As the Nation settles again following the funeral of the late Baroness Thatcher, one of the many remembrances of her long political life is her famous statement about ‘this lady is not for turning’. The same, fortunately, cannot be said of a significant sector of the country she once led. The measles epidemic in Wales has seen to that.
Measles is a highly infectious, very unpleasant disease that can lead to serious complications such as blindness and death. Fortunately, the incidence of measles in this country has been kept low owing to our vaccination programme. However, the value of a vaccination programme is best when what is called the ‘herd immunity’ is high. Essentially it means that, if the majority of the population are immune, then those who are not immune (for example, they are too young to have the vaccine) are protected as they are unlikely to come into contact with someone with measles. Sadly, there was a drop in vaccination rates in 1998 owing to misleading reports connecting the MMR (measles, mumps and rubella) vaccine with autism. The result has been a fall in our herd immunity, with the sad and concerning result now being seen in Wales.
The good news is that it is never too late to catch up with the vaccinations, and that is now what a considerable portion of the population is doing. The sudden harsh reality of the importance of vaccination is bringing worried parents into surgeries with the request that their children are vaccinated. This is one of the best forms of U-turns I can think of. At present, there are no plans in North Lincolnshire to vaccinate children any earlier than the usual age of 13 months. However, if your child is over 13 months and has never been vaccinated, or has only had one MMR injection and missed having the second (usually given between 3-5 years), then please do discuss the situation with your doctor. The likelihood is that you will be encouraged to bring your child’s vaccinations up to date.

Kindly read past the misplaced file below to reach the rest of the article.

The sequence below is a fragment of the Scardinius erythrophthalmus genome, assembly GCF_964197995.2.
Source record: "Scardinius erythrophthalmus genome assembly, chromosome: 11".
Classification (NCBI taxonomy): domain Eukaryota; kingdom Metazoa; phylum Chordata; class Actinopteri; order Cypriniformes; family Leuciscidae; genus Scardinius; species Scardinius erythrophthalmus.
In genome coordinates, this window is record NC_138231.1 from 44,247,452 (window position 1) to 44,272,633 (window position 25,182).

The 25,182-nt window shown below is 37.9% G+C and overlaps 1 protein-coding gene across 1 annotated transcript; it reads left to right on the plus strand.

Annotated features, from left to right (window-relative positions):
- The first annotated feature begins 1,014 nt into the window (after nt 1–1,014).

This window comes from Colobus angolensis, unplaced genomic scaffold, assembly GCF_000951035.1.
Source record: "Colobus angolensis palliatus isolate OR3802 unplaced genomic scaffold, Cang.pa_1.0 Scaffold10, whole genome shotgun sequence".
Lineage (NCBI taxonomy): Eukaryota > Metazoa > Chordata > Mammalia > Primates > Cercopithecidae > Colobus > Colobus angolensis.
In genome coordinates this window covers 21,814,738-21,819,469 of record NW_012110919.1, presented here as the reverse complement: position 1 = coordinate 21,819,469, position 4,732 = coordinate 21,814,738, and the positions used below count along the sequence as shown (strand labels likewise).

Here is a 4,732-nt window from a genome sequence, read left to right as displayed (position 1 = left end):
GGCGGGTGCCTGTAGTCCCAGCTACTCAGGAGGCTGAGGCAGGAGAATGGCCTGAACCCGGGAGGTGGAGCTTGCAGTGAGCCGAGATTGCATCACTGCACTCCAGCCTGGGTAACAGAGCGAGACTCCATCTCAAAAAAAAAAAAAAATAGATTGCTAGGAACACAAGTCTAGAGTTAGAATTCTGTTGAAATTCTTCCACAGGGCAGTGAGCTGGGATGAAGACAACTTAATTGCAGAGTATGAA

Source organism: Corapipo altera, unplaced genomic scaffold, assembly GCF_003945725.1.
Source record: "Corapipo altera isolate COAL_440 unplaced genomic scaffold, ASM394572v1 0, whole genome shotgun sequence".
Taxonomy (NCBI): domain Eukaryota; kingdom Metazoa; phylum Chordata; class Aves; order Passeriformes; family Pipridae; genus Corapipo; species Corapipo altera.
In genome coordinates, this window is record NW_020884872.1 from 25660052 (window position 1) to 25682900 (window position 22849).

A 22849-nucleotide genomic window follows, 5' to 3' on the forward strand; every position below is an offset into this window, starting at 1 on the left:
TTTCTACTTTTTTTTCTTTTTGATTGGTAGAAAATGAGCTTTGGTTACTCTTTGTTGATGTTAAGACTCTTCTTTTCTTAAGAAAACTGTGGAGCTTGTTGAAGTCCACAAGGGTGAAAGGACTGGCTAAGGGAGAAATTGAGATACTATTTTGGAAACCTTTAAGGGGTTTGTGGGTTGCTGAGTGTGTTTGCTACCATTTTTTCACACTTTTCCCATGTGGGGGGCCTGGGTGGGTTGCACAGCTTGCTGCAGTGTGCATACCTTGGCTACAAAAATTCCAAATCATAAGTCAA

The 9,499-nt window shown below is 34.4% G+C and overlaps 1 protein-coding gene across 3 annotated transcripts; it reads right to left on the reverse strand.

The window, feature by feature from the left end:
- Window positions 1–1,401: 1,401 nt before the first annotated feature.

In respect to adults, the Health Protection Agency is currently offering the following advice: ‘Anyone born between 1980 and 1990 may not have received a mumps vaccine, and anyone born between 1970 and 1979 may have only had a measles vaccine. If you fall into one of these groups ask your GP for the MMR vaccination. Anyone who is travelling to an area that is known to have had outbreaks of measles, mumps or rubella should ensure that they are fully immunised.’ For adults, the two injections can be given one month apart.
The second U-turn of the past fortnight has been the weather. The sudden change from cold and snow has already brought sightings of shorts and t-shirts. However, whilst exposing bodies to the sun is good for topping up vitamin D levels, don’t forget to protect your skin. Even spring sunshine can be powerful and, although I am yet to see a swallow this year, I have already seen my first case of sunburn. As Baroness Thatcher also said, ‘It’s a funny old world.’
First published in the Scunthorpe Telegraph, 25 April 2013
© Copyright Robert M Jaggs-Fowler 2013